You’ve probably seen the Sports Medicine students at football games. They are the only students who are down on the field and don’t have either cameras or jerseys.
Susan Pridgen teaches Sports Medicine. “This is a cool class because it is hands on; they [students] practice taping and wound management. They also get to attend practices and games and deal with athletes getting injured,” said Pridgen.
There are three levels to Leesville’s Sports Medicine program, aptly named Sports Med I, II, and III.
Martha Calvert, senior, has taken the first two and is planning to study the third in the spring. “For Sports Med I, we [the students] are taught the basics of an athletic training career. These include the importance of paperwork, ethical practice, and the universal precautions all trainers must take. You can only treat within your qualifications,” said Calvert. “Sports Med II is all anatomy, learning all the muscles and bones and the injuries that can happen to them.”
“In Sports Med III, we have to travel to medical facilities and volunteer there in order to experience different types of medical professions,” said Grant Klute, senior and also a veteran of the first two levels. “We supervise the practices and games to make sure nothing is wrong with the players and inform the coach or the player if there is.”
“I try to teach them about the profession of athletic training. They learn CPR, first aid skills, and basic treatments for minor athletic injuries, such as ankle sprains. I expect that they are able to take the knowledge and skills from class and apply them at athletic practices and games when athletes get hurt,” said Pridgen.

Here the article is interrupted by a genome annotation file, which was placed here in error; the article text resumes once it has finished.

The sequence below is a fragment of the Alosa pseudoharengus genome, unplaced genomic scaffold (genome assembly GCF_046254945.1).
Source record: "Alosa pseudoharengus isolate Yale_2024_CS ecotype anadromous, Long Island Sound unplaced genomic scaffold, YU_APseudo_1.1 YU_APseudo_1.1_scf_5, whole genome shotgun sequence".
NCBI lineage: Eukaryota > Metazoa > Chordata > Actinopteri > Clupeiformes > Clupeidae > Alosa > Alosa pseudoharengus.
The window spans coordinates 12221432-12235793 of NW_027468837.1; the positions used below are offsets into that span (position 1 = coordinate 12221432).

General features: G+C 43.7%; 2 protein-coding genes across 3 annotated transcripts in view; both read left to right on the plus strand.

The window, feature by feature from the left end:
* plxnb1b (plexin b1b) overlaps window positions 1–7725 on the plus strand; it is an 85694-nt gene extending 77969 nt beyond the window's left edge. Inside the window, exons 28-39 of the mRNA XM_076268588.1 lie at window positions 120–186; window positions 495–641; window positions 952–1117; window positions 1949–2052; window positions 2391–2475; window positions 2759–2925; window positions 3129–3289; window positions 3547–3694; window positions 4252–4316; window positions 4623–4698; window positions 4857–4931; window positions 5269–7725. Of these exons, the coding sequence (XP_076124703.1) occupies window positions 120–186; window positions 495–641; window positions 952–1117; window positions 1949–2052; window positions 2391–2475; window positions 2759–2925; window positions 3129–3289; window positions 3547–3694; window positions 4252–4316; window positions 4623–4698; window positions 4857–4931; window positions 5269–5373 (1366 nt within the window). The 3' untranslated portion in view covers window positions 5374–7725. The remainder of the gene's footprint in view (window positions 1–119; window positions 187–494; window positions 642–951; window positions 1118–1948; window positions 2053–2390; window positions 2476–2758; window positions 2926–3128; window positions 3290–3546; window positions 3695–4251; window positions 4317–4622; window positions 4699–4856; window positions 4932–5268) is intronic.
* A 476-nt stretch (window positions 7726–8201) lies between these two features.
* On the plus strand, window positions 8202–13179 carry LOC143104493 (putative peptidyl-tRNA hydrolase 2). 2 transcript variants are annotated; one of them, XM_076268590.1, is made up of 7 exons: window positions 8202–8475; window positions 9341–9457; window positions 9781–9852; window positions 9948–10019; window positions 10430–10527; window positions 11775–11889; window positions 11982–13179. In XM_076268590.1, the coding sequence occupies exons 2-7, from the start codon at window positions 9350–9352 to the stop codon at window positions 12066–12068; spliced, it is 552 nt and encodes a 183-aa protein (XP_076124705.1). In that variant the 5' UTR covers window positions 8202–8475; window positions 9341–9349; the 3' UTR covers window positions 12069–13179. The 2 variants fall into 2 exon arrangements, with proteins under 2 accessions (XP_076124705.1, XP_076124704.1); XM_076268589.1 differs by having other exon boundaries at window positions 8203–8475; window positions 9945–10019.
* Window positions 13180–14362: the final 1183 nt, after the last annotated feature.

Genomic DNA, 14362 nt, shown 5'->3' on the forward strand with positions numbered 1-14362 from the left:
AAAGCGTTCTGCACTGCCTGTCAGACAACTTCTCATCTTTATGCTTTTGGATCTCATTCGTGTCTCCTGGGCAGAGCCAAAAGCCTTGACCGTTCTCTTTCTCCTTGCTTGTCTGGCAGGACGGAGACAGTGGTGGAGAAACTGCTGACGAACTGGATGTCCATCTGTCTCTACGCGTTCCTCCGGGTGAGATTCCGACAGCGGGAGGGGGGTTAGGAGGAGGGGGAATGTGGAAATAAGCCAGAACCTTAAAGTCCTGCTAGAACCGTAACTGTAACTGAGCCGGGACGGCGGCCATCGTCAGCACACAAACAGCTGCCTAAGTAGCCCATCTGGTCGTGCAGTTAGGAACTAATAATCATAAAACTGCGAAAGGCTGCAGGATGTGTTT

Calvert, on treating athletes during practices and games, said, “Ms.Pridgen expects us to be professional. No fraternizing with the athletes. We have to handle situations with confidence, and only perform tasks we are trained to do. While Ms.Pridgen is qualified to pop a shoulder joint back in to place, I am not.”
Sports Med students’ jobs vary between games and practices. At practices, they basically haul water, and wait for athletes to hurt themselves so they have a chance to apply their knowledge. The students tape athletes to prevent injury, or they tape injured athletes to prevent further injury.
During games, however, it becomes a whole new operation. Pridgen’s students are out on the football field, supervising to ensure that any injured athlete does not go untreated. They are all assigned different jobs, from treating scrapes to giving water to the players. The football games aren’t a just a simulation of real world applications; they are real world applications.
“Sports medecine has given me many memorable experiences,” said Calvert. “Last year a player dislocated his finger during practice and Pridgen popped it back into place.”